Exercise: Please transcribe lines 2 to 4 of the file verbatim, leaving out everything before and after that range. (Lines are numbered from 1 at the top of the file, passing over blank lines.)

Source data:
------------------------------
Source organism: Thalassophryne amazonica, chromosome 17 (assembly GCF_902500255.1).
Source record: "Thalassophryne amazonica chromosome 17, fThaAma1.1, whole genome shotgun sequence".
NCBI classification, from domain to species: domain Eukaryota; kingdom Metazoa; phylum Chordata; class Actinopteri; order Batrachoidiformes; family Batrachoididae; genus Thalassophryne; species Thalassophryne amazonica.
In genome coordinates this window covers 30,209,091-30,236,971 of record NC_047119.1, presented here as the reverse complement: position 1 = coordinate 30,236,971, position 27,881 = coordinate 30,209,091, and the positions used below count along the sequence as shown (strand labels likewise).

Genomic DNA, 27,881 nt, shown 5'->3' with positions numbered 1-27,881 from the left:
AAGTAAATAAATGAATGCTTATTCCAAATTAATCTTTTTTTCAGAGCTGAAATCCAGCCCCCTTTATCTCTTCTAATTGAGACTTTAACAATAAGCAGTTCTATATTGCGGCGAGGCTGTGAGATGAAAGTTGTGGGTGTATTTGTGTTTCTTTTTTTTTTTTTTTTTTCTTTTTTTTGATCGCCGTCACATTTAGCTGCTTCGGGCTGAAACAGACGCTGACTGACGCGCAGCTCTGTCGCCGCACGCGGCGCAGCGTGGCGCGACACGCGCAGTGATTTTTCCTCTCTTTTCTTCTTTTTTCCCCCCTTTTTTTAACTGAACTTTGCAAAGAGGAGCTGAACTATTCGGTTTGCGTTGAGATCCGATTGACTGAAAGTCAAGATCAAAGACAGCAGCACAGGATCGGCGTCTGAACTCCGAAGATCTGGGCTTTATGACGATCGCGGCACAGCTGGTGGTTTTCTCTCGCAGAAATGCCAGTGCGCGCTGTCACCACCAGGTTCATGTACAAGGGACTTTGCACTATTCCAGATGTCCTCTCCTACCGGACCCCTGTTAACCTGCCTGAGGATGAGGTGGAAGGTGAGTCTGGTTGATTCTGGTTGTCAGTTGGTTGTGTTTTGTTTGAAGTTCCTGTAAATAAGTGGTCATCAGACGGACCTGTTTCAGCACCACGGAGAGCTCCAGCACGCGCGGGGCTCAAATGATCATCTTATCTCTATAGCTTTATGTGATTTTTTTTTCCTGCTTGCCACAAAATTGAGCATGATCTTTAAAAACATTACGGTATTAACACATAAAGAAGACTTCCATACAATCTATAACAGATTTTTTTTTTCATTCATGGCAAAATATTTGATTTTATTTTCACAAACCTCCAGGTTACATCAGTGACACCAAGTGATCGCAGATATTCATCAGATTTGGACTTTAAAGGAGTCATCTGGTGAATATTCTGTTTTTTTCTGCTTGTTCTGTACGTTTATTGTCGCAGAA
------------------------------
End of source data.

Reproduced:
Source record: "Thalassophryne amazonica chromosome 17, fThaAma1.1, whole genome shotgun sequence".
NCBI classification, from domain to species: domain Eukaryota; kingdom Metazoa; phylum Chordata; class Actinopteri; order Batrachoidiformes; family Batrachoididae; genus Thalassophryne; species Thalassophryne amazonica.
In genome coordinates this window covers 30,209,091-30,236,971 of record NC_047119.1, presented here as the reverse complement: position 1 = coordinate 30,236,971, position 27,881 = coordinate 30,209,091, and the positions used below count along the sequence as shown (strand labels likewise).